I've had some really great news in the last few days. I am putting the final post production points on my film, This Life of Mine and I am so pleased with the dubbing that was completed on the film.  It sounds fantastic.  Tomorrow, I am taking the film to get colorized and we will be set to show it to the world.  Everyone needs to see this story.

On Being a Girl Dad-07

I am dyslexic.  It took me years to figure out why I had to be in the remedial reading class.  Back in the day, no one knew what dyslexia is, so when I finally discovered that I had a reason for not being able to read like everyone else, I was overjoyed.  What I learned is that I have to take my time and relax in order to get the words right.  I was so worried that my daughters would inherit the reading disorder and I held my breath until they were able to read with great fluency.  Today, I was thrilled to walk into the family room only to find my daughters engrossed in some leisure reading.  Indigo, 14, is reading a Tennessee Williams play, while Azure, 10, is reading Agatha Christie's Murder on the Orient Express.  Simultaneous, they announce they have only a few pages to go and when they are done, they can't wait to share what happened.  I am thrilled with their enthusiasm for reading.  I am so excited that they can read anything at any time and not have the restraints that I have when I read.  I am so proud they are my girls.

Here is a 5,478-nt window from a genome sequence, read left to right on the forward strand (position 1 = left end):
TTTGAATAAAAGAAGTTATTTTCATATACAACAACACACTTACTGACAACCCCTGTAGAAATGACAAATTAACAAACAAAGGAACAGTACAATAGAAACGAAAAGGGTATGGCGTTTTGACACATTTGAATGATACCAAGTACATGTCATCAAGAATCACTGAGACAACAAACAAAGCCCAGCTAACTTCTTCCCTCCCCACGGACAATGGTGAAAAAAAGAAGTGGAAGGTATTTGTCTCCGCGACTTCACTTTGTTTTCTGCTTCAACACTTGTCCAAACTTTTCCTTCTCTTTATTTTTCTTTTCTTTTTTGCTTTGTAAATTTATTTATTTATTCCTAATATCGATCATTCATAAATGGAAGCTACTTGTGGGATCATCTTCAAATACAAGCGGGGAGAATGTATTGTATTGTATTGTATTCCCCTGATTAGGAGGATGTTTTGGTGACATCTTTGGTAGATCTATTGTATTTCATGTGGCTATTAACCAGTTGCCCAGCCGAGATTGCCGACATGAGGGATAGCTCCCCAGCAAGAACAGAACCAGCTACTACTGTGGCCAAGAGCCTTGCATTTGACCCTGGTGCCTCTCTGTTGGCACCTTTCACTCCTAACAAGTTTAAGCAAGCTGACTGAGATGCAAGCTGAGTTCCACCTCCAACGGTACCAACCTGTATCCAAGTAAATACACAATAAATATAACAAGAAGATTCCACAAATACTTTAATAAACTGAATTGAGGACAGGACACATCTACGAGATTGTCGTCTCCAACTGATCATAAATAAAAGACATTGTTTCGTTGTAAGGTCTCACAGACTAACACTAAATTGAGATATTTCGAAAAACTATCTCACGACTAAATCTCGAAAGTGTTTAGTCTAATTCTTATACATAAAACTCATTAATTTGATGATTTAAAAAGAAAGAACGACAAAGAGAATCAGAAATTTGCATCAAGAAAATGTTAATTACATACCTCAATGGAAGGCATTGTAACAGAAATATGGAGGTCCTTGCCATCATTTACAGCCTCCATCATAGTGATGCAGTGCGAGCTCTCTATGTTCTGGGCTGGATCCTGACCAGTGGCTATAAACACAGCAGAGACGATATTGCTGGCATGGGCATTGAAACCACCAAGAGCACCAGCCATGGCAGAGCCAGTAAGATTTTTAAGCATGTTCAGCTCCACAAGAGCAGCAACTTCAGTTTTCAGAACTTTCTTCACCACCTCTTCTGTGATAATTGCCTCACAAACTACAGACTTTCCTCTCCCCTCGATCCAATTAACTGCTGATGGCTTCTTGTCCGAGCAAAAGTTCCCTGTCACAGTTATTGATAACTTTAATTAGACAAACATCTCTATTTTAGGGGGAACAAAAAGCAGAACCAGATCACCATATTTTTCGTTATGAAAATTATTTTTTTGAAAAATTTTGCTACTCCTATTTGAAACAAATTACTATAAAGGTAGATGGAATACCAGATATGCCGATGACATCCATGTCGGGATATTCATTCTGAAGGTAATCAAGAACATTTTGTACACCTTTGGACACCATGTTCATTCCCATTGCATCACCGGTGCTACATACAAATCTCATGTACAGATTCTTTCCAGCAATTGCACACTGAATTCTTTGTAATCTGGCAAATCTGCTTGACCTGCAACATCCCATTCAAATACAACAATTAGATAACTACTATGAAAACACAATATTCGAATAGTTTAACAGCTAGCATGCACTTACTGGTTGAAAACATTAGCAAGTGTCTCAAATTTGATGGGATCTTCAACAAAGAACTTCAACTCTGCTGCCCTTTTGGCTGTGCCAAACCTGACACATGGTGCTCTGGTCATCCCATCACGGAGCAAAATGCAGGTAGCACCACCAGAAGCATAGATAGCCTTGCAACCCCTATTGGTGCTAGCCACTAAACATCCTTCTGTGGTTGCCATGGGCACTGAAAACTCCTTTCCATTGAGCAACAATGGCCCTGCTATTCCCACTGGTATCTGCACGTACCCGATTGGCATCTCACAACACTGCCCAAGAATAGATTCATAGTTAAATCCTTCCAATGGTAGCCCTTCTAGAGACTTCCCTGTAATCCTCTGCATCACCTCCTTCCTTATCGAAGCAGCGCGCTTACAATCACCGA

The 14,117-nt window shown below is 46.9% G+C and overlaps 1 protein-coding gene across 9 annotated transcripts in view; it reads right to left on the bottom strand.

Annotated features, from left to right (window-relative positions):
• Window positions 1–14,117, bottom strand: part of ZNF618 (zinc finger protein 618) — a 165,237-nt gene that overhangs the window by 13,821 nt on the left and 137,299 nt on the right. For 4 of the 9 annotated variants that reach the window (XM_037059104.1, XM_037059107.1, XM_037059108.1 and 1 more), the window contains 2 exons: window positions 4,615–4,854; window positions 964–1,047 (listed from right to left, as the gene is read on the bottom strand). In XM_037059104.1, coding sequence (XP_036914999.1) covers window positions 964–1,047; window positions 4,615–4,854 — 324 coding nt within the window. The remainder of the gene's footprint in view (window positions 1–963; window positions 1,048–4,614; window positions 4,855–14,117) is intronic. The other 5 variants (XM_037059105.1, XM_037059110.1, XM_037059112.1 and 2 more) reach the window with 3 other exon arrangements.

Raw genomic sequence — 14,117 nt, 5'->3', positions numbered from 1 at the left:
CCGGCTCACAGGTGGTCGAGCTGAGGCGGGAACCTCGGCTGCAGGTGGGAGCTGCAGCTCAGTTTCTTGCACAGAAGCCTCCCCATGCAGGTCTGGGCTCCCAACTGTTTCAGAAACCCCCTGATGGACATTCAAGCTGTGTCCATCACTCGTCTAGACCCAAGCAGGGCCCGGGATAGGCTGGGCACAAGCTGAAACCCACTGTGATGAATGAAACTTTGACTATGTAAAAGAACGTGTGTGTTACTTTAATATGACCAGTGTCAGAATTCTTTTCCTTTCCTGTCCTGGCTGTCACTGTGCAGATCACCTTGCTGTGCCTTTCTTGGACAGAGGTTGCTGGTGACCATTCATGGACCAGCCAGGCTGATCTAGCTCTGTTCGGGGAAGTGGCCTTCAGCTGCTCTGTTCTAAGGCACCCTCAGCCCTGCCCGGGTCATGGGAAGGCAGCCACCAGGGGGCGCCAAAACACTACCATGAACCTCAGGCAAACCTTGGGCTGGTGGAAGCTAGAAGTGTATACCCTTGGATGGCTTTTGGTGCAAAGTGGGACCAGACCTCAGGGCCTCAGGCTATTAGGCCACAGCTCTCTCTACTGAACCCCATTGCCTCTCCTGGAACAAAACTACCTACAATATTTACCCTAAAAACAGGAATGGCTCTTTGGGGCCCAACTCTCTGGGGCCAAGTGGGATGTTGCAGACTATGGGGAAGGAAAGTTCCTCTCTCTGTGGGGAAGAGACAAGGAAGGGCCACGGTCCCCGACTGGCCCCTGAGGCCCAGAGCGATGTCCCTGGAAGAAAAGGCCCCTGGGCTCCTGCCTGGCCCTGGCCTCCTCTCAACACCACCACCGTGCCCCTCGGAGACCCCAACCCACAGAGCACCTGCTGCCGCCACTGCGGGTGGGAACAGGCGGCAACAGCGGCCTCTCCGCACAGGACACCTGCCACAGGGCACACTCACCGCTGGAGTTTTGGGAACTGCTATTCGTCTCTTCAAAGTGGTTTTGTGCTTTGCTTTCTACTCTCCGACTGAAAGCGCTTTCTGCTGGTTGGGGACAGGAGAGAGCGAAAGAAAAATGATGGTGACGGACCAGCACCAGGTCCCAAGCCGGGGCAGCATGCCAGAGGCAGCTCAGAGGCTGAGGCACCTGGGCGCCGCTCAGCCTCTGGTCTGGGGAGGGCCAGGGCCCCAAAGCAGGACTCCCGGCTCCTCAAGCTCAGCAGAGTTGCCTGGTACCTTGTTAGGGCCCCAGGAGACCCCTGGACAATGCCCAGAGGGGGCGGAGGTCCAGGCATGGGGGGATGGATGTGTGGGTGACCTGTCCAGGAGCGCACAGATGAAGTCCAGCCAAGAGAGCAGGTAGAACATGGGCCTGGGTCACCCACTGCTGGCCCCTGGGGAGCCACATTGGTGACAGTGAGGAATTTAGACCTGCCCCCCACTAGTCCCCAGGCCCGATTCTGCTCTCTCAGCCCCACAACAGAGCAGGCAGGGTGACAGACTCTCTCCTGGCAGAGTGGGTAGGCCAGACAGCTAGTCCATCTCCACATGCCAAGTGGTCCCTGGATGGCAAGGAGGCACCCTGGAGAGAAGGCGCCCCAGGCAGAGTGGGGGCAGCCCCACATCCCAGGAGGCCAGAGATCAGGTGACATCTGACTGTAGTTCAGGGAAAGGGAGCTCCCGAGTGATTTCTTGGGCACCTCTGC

On Being a Girl Dad-6